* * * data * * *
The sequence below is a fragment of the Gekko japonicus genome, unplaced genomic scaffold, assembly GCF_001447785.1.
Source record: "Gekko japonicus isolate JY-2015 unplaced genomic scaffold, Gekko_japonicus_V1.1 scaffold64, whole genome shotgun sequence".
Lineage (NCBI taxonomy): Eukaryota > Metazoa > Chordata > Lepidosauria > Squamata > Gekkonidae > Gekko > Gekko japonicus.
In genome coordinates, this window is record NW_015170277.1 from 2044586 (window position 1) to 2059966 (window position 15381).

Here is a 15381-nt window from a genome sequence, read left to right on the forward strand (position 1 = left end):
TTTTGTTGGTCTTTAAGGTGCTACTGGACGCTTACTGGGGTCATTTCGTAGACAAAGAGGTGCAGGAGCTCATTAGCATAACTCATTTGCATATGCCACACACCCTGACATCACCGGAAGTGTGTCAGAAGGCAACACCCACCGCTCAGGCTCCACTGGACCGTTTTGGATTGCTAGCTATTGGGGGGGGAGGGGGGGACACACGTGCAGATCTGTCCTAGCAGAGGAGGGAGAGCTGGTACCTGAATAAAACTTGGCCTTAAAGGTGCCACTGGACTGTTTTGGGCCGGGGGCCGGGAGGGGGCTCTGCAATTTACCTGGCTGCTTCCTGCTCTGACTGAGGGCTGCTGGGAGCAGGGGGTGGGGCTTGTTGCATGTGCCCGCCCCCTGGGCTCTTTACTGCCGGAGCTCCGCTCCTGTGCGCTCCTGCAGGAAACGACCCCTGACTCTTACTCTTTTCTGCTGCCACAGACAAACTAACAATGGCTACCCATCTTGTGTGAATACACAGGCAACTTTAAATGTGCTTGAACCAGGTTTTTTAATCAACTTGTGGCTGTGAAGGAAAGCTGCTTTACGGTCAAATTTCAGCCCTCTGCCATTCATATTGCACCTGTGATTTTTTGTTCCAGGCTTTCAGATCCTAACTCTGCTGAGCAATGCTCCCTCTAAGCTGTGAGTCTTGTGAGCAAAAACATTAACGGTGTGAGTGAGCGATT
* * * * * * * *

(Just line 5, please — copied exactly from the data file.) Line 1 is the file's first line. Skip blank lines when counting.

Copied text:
Here is a 15381-nt window from a genome sequence, read left to right on the forward strand (position 1 = left end):